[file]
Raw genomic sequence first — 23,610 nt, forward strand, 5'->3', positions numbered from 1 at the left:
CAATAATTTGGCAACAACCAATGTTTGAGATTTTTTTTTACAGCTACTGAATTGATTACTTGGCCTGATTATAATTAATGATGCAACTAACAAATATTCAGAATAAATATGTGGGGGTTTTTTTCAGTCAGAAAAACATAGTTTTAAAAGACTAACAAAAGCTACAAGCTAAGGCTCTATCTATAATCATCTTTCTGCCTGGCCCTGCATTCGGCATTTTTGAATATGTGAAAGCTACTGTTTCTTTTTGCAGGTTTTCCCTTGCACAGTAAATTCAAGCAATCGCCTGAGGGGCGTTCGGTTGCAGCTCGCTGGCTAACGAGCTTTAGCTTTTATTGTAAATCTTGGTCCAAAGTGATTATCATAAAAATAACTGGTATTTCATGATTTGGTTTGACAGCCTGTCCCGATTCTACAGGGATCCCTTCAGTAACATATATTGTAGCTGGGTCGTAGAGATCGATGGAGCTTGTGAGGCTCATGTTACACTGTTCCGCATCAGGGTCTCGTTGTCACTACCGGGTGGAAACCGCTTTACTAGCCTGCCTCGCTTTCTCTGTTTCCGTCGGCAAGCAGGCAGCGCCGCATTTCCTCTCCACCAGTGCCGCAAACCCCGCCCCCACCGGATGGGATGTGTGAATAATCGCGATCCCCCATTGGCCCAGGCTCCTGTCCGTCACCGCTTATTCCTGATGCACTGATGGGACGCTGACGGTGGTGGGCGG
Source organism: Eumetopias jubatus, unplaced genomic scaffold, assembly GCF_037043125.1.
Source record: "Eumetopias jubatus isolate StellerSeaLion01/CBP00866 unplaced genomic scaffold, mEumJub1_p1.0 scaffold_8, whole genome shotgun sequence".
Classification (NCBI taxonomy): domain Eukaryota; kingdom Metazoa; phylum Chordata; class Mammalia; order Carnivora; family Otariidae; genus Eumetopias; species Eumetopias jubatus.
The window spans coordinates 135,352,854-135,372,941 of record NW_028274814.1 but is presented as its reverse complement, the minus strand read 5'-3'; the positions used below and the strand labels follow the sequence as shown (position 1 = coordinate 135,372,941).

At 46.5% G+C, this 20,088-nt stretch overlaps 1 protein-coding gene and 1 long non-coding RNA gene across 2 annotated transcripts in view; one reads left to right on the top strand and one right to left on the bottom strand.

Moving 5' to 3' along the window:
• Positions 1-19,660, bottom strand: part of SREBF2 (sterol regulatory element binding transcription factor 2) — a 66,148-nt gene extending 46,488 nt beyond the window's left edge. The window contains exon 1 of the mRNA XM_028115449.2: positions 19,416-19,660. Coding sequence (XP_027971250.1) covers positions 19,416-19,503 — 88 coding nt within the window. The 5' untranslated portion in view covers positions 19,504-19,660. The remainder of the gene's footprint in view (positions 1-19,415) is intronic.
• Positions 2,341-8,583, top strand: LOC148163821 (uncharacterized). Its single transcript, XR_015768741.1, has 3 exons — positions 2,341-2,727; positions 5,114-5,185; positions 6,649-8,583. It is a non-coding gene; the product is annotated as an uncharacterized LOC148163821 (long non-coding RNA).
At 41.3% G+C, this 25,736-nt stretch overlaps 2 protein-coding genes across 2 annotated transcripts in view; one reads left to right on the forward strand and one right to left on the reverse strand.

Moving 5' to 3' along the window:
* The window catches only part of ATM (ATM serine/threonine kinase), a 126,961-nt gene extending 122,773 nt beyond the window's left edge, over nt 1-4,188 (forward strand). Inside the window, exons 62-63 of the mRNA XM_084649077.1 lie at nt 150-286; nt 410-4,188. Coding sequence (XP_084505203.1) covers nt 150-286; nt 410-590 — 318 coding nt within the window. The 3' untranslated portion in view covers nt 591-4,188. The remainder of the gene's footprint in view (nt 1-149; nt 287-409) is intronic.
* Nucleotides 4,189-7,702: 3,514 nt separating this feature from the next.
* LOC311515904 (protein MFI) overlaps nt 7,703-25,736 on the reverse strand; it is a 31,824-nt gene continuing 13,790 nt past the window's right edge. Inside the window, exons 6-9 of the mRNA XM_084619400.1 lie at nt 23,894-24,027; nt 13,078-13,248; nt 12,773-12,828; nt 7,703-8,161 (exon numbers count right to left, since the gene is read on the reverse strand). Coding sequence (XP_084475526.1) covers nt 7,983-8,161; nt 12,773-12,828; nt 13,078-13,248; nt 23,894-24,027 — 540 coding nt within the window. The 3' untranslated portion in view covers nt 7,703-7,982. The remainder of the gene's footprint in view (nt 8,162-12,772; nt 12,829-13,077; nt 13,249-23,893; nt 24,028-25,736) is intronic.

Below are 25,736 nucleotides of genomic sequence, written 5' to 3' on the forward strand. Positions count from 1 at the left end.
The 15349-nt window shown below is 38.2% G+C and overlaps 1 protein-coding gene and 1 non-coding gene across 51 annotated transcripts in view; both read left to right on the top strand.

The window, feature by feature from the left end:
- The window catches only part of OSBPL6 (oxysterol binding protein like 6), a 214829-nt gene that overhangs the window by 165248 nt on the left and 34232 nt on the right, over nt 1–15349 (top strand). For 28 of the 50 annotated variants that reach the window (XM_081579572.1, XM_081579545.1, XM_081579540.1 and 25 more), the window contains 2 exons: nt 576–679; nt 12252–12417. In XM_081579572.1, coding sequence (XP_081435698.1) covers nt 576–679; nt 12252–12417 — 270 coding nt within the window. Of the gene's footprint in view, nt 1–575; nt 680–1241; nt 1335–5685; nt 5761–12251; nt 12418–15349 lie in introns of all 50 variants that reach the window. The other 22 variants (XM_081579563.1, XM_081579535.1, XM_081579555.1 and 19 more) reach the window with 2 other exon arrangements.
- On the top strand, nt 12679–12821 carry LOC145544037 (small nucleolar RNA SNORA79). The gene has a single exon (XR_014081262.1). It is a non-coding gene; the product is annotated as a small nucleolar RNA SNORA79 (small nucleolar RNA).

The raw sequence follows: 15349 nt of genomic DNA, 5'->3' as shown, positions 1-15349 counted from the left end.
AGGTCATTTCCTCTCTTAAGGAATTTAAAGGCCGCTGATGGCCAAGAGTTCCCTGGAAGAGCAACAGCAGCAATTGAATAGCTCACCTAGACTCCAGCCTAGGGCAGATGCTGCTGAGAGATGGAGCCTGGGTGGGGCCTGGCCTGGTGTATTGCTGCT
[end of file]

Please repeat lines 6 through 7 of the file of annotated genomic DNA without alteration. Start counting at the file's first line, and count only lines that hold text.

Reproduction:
The window spans coordinates 135,352,854-135,372,941 of record NW_028274814.1 but is presented as its reverse complement, the minus strand read 5'-3'; the positions used below and the strand labels follow the sequence as shown (position 1 = coordinate 135,372,941).

At 46.5% G+C, this 20,088-nt stretch overlaps 1 protein-coding gene and 1 long non-coding RNA gene across 2 annotated transcripts in view; one reads left to right on the top strand and one right to left on the bottom strand.